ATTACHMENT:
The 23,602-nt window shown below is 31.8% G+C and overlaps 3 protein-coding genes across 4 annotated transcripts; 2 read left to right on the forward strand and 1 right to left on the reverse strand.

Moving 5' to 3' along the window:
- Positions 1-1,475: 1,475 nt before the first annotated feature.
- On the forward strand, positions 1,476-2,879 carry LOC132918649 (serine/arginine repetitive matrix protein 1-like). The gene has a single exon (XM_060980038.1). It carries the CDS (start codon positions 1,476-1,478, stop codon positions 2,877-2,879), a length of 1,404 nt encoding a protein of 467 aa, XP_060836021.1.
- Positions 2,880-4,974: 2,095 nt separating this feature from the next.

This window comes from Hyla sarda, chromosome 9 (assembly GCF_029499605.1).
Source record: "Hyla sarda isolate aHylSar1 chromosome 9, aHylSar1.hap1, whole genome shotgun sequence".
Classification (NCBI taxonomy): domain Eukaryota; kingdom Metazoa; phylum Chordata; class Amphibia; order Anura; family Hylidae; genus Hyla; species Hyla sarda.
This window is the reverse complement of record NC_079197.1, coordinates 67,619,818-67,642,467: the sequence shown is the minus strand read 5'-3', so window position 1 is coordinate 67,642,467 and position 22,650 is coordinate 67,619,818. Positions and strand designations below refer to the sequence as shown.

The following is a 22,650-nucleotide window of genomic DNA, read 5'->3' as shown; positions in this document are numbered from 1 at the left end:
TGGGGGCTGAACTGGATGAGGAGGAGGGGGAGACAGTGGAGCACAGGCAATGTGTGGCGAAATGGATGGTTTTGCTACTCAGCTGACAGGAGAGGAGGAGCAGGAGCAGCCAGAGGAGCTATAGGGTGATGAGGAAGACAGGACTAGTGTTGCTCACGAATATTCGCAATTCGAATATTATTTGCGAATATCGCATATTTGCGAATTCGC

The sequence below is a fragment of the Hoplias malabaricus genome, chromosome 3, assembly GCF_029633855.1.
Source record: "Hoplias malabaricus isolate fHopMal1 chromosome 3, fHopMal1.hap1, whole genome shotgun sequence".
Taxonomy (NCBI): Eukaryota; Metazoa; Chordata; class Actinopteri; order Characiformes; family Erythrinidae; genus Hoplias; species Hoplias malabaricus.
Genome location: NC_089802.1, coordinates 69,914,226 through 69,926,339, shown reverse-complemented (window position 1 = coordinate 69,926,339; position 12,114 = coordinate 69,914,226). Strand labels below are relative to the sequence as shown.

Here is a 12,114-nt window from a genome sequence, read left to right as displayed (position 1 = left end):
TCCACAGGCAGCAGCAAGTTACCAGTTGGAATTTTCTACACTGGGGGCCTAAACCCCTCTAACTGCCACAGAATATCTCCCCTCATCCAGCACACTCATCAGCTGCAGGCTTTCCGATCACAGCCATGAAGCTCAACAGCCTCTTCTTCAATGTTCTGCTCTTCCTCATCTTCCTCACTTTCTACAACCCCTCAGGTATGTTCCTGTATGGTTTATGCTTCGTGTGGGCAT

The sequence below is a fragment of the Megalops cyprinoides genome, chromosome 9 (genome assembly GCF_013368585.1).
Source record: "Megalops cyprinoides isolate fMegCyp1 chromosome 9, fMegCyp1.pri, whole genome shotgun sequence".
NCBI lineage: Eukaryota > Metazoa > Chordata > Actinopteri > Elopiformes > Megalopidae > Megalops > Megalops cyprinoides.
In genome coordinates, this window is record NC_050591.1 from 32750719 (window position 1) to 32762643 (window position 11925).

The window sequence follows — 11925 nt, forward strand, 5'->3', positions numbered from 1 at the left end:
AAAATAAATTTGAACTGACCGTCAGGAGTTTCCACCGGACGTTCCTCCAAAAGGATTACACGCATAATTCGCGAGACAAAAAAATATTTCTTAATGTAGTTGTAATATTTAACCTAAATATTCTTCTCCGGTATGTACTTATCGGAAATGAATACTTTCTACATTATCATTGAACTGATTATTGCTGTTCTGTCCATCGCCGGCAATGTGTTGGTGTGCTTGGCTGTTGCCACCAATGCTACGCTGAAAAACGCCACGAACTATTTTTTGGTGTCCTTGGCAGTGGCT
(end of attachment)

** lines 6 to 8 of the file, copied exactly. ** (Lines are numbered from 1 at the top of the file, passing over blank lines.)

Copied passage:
This window comes from Hyla sarda, chromosome 9 (assembly GCF_029499605.1).
Source record: "Hyla sarda isolate aHylSar1 chromosome 9, aHylSar1.hap1, whole genome shotgun sequence".
Classification (NCBI taxonomy): domain Eukaryota; kingdom Metazoa; phylum Chordata; class Amphibia; order Anura; family Hylidae; genus Hyla; species Hyla sarda.